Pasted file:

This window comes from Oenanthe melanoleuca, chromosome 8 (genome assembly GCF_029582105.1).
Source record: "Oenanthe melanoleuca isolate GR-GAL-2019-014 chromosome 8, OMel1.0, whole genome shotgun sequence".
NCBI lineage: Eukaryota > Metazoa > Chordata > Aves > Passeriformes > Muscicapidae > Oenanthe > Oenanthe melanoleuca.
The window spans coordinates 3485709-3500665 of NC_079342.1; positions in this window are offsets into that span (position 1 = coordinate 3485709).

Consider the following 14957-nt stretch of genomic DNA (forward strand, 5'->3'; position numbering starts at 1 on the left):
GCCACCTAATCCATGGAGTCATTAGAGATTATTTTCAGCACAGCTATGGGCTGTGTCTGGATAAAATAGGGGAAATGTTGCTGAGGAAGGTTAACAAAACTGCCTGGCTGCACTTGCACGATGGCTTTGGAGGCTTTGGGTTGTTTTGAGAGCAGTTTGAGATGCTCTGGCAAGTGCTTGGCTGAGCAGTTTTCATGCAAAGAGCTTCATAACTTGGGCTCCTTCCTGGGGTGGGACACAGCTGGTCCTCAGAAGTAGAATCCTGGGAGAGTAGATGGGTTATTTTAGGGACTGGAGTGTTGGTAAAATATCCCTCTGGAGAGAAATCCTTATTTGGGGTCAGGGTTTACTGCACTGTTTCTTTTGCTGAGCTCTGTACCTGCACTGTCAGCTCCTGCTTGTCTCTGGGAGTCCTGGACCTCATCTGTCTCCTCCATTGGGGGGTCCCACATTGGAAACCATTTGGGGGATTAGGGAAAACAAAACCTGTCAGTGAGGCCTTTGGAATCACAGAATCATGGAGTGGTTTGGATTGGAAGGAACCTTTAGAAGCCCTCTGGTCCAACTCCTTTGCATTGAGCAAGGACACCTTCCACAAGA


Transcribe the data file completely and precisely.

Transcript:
This window comes from Oenanthe melanoleuca, chromosome 8 (genome assembly GCF_029582105.1).
Source record: "Oenanthe melanoleuca isolate GR-GAL-2019-014 chromosome 8, OMel1.0, whole genome shotgun sequence".
NCBI lineage: Eukaryota > Metazoa > Chordata > Aves > Passeriformes > Muscicapidae > Oenanthe > Oenanthe melanoleuca.
The window spans coordinates 3485709-3500665 of NC_079342.1; positions in this window are offsets into that span (position 1 = coordinate 3485709).

Consider the following 14957-nt stretch of genomic DNA (forward strand, 5'->3'; position numbering starts at 1 on the left):
GCCACCTAATCCATGGAGTCATTAGAGATTATTTTCAGCACAGCTATGGGCTGTGTCTGGATAAAATAGGGGAAATGTTGCTGAGGAAGGTTAACAAAACTGCCTGGCTGCACTTGCACGATGGCTTTGGAGGCTTTGGGTTGTTTTGAGAGCAGTTTGAGATGCTCTGGCAAGTGCTTGGCTGAGCAGTTTTCATGCAAAGAGCTTCATAACTTGGGCTCCTTCCTGGGGTGGGACACAGCTGGTCCTCAGAAGTAGAATCCTGGGAGAGTAGATGGGTTATTTTAGGGACTGGAGTGTTGGTAAAATATCCCTCTGGAGAGAAATCCTTATTTGGGGTCAGGGTTTACTGCACTGTTTCTTTTGCTGAGCTCTGTACCTGCACTGTCAGCTCCTGCTTGTCTCTGGGAGTCCTGGACCTCATCTGTCTCCTCCATTGGGGGGTCCCACATTGGAAACCATTTGGGGGATTAGGGAAAACAAAACCTGTCAGTGAGGCCTTTGGAATCACAGAATCATGGAGTGGTTTGGATTGGAAGGAACCTTTAGAAGCCCTCTGGTCCAACTCCTTTGCATTGAGCAAGGACACCTTCCACAAGA